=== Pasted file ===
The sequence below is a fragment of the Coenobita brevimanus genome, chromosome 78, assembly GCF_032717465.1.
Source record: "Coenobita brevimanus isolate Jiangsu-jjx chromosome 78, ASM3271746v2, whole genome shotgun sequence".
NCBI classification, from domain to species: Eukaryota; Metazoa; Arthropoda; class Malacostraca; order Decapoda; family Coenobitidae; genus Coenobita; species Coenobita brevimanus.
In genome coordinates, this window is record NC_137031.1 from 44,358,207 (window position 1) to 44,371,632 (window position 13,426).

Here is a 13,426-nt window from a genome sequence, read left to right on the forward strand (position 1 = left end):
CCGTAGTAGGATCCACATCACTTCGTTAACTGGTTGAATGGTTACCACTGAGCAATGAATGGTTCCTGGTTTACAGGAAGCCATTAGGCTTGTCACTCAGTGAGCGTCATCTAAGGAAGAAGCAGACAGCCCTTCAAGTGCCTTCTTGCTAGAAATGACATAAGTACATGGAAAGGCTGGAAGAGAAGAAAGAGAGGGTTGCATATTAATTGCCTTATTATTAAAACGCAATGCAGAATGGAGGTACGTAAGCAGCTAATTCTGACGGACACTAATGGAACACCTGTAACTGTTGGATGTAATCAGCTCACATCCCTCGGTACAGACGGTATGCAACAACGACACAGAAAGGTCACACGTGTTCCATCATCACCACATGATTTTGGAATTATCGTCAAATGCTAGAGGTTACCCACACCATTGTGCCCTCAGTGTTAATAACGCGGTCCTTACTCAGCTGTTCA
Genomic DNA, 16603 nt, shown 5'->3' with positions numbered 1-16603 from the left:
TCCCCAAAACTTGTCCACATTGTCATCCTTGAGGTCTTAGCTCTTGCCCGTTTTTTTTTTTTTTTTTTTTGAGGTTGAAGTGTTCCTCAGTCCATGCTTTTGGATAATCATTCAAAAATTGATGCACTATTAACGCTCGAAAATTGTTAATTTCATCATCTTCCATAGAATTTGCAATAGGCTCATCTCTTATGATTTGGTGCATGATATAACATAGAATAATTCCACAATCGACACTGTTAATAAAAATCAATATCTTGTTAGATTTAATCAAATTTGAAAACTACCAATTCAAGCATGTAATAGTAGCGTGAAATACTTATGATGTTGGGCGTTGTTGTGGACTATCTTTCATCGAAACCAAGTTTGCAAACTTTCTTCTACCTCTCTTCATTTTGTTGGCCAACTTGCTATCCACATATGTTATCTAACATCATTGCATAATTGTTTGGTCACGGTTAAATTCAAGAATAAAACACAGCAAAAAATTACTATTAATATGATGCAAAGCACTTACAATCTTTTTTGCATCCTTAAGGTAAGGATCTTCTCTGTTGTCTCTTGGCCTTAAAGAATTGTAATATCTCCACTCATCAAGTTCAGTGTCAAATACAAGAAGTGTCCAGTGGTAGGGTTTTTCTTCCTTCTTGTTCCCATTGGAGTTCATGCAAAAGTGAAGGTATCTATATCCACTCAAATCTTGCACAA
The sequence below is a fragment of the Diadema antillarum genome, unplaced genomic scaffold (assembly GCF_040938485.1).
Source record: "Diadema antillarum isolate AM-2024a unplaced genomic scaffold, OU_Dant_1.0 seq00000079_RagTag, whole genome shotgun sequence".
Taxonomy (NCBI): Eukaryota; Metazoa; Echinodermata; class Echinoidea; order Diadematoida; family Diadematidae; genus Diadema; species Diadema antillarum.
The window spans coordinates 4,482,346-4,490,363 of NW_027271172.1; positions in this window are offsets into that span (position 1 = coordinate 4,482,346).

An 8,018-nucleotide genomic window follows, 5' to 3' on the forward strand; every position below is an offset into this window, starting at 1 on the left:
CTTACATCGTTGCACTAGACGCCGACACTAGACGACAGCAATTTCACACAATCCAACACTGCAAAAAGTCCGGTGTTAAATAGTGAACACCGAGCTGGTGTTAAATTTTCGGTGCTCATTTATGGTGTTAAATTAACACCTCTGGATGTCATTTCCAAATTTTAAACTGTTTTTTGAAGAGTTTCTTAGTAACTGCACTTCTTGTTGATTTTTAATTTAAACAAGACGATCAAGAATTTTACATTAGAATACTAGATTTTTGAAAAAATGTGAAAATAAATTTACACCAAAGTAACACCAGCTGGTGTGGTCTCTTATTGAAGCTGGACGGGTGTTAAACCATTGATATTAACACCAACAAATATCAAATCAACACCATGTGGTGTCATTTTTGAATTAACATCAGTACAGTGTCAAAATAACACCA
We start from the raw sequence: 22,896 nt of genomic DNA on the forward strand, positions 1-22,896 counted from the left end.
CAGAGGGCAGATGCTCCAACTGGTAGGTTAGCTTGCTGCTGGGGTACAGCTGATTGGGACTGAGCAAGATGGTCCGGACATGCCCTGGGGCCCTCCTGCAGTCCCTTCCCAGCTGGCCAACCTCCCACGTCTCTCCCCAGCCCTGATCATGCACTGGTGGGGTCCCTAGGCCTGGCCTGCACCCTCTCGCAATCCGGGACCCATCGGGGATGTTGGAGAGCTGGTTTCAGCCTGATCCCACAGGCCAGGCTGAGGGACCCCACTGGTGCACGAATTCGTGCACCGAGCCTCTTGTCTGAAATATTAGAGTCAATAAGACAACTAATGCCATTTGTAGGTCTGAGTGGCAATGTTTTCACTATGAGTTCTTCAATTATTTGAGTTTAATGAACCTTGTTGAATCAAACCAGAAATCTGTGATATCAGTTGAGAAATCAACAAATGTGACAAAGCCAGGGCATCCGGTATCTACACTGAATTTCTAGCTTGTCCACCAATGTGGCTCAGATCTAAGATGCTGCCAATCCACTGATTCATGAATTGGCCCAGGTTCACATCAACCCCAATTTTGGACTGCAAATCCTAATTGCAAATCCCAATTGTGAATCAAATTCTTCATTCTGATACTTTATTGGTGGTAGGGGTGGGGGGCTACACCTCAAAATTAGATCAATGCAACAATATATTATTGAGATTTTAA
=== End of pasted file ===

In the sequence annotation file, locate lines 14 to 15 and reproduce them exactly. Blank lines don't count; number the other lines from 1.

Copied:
CTTACATCGTTGCACTAGACGCCGACACTAGACGACAGCAATTTCACACAATCCAACACTGCAAAAAGTCCGGTGTTAAATAGTGAACACCGAGCTGGTGTTAAATTTTCGGTGCTCATTTATGGTGTTAAATTAACACCTCTGGATGTCATTTCCAAATTTTAAACTGTTTTTTGAAGAGTTTCTTAGTAACTGCACTTCTTGTTGATTTTTAATTTAAACAAGACGATCAAGAATTTTACATTAGAATACTAGATTTTTGAAAAAATGTGAAAATAAATTTACACCAAAGTAACACCAGCTGGTGTGGTCTCTTATTGAAGCTGGACGGGTGTTAAACCATTGATATTAACACCAACAAATATCAAATCAACACCATGTGGTGTCATTTTTGAATTAACATCAGTACAGTGTCAAAATAACACCA
We start from the raw sequence: 22,896 nt of genomic DNA on the forward strand, positions 1-22,896 counted from the left end.